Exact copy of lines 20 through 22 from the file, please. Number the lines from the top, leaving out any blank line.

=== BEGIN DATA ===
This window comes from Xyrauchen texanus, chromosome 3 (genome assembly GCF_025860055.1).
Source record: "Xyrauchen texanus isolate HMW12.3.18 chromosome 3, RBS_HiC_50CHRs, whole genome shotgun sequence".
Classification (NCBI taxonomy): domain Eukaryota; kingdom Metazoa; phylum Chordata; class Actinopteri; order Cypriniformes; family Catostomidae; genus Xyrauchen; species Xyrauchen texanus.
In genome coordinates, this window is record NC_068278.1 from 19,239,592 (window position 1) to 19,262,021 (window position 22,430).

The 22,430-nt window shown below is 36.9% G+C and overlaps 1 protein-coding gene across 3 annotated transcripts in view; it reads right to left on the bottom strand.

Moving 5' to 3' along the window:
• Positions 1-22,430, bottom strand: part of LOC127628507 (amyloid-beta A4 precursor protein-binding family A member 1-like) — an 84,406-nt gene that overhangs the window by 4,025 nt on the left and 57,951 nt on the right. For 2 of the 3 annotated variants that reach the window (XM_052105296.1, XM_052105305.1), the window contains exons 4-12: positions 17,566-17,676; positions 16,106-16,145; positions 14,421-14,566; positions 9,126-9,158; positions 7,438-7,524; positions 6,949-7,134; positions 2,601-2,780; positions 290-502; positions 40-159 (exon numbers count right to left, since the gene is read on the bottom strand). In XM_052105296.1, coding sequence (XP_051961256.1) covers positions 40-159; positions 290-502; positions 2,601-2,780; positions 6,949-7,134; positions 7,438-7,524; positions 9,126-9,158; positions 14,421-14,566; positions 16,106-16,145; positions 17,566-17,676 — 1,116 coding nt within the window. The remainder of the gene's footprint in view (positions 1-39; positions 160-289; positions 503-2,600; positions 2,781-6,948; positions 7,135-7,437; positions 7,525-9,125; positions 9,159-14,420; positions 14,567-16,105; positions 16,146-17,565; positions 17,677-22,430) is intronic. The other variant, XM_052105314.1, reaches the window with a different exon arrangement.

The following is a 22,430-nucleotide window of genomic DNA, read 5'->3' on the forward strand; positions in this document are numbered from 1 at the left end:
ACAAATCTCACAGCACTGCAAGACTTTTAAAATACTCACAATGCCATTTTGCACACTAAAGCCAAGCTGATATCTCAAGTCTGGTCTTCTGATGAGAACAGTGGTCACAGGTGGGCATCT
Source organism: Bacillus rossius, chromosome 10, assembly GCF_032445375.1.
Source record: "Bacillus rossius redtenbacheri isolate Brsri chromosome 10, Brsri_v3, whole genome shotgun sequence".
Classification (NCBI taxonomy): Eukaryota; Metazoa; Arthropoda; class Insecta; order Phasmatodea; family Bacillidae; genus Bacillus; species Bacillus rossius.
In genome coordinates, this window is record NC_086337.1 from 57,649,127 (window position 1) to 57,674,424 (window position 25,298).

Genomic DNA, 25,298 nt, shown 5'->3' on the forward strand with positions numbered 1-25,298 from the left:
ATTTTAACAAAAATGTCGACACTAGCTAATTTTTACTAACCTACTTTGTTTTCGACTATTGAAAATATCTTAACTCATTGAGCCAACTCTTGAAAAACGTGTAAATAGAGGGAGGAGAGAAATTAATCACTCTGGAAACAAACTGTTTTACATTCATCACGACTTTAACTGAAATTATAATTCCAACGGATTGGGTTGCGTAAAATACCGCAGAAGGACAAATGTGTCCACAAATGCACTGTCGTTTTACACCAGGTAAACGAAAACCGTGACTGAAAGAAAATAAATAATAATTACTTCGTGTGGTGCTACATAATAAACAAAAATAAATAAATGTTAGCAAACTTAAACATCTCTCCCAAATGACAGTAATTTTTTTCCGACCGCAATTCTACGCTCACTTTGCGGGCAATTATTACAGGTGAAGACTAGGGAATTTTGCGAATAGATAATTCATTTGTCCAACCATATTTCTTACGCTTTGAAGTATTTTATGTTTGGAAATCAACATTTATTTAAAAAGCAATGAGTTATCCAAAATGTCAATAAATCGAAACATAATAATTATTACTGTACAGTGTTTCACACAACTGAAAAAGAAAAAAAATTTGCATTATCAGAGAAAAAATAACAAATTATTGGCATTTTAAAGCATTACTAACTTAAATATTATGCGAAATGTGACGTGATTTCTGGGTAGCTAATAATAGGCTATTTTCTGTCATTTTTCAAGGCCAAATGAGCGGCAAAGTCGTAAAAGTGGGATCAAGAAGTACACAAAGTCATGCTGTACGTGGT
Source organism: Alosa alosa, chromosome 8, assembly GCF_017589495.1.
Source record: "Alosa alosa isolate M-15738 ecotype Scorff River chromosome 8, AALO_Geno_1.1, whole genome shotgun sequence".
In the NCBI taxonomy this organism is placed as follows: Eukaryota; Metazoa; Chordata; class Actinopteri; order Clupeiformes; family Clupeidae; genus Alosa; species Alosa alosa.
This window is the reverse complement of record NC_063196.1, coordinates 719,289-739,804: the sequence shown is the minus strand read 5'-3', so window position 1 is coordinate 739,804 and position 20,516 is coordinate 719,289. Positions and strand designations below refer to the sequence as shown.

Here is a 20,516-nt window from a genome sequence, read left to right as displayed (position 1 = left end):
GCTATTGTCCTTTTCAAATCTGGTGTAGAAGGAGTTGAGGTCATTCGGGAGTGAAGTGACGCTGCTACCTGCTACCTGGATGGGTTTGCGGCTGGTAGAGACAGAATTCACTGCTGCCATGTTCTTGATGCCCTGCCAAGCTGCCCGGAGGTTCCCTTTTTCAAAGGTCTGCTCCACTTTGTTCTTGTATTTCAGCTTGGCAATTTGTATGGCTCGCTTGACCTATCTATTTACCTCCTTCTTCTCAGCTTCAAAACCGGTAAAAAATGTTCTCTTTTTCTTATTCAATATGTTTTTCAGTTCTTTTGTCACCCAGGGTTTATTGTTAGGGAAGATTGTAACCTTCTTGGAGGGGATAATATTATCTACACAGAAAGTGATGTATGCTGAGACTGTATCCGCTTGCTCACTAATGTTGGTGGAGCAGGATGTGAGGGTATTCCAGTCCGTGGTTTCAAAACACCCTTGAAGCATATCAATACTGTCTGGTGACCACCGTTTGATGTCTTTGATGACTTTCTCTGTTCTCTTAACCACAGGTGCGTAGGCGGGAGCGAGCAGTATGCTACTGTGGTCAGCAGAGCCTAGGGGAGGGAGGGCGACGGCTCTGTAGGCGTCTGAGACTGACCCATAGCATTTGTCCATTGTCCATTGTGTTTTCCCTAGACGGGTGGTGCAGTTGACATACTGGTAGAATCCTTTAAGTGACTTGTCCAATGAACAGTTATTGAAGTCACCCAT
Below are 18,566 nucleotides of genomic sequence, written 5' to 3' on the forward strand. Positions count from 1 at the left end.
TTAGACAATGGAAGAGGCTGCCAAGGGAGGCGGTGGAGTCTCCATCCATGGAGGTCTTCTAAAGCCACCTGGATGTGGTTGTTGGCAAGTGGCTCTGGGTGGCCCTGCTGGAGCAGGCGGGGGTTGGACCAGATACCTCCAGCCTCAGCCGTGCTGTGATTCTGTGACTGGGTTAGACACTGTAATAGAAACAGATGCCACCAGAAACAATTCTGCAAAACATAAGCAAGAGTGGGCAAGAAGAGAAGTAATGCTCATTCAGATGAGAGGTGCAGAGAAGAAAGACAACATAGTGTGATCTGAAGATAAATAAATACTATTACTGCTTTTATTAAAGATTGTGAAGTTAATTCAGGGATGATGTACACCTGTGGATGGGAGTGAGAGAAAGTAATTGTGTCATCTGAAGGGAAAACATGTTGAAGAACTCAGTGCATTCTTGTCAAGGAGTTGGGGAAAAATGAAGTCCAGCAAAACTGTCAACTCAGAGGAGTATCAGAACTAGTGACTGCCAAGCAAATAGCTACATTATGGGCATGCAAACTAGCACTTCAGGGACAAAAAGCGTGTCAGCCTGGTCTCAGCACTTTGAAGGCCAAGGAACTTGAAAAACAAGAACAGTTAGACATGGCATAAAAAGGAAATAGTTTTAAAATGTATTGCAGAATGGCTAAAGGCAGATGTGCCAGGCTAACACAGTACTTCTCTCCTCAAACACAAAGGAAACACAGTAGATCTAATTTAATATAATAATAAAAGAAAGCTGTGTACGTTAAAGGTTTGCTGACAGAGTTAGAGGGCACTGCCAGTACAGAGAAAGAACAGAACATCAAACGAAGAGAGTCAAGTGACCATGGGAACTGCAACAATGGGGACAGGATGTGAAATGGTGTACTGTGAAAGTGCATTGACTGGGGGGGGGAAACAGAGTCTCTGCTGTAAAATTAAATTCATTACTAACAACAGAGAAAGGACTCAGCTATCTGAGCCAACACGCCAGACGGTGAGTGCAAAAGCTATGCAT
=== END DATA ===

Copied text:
Here is a 20,516-nt window from a genome sequence, read left to right as displayed (position 1 = left end):
GCTATTGTCCTTTTCAAATCTGGTGTAGAAGGAGTTGAGGTCATTCGGGAGTGAAGTGACGCTGCTACCTGCTACCTGGATGGGTTTGCGGCTGGTAGAGACAGAATTCACTGCTGCCATGTTCTTGATGCCCTGCCAAGCTGCCCGGAGGTTCCCTTTTTCAAAGGTCTGCTCCACTTTGTTCTTGTATTTCAGCTTGGCAATTTGTATGGCTCGCTTGACCTATCTATTTACCTCCTTCTTCTCAGCTTCAAAACCGGTAAAAAATGTTCTCTTTTTCTTATTCAATATGTTTTTCAGTTCTTTTGTCACCCAGGGTTTATTGTTAGGGAAGATTGTAACCTTCTTGGAGGGGATAATATTATCTACACAGAAAGTGATGTATGCTGAGACTGTATCCGCTTGCTCACTAATGTTGGTGGAGCAGGATGTGAGGGTATTCCAGTCCGTGGTTTCAAAACACCCTTGAAGCATATCAATACTGTCTGGTGACCACCGTTTGATGTCTTTGATGACTTTCTCTGTTCTCTTAACCACAGGTGCGTAGGCGGGAGCGAGCAGTATGCTACTGTGGTCAGCAGAGCCTAGGGGAGGGAGGGCGACGGCTCTGTAGGCGTCTGAGACTGACCCATAGCATTTGTCCATTGTCCATTGTGTTTTCCCTAGACGGGTGGTGCAGTTGACATACTGGTAGAATCCTTTAAGTGACTTGTCCAATGAACAGTTATTGAAGTCACCCAT
Below are 18,566 nucleotides of genomic sequence, written 5' to 3' on the forward strand. Positions count from 1 at the left end.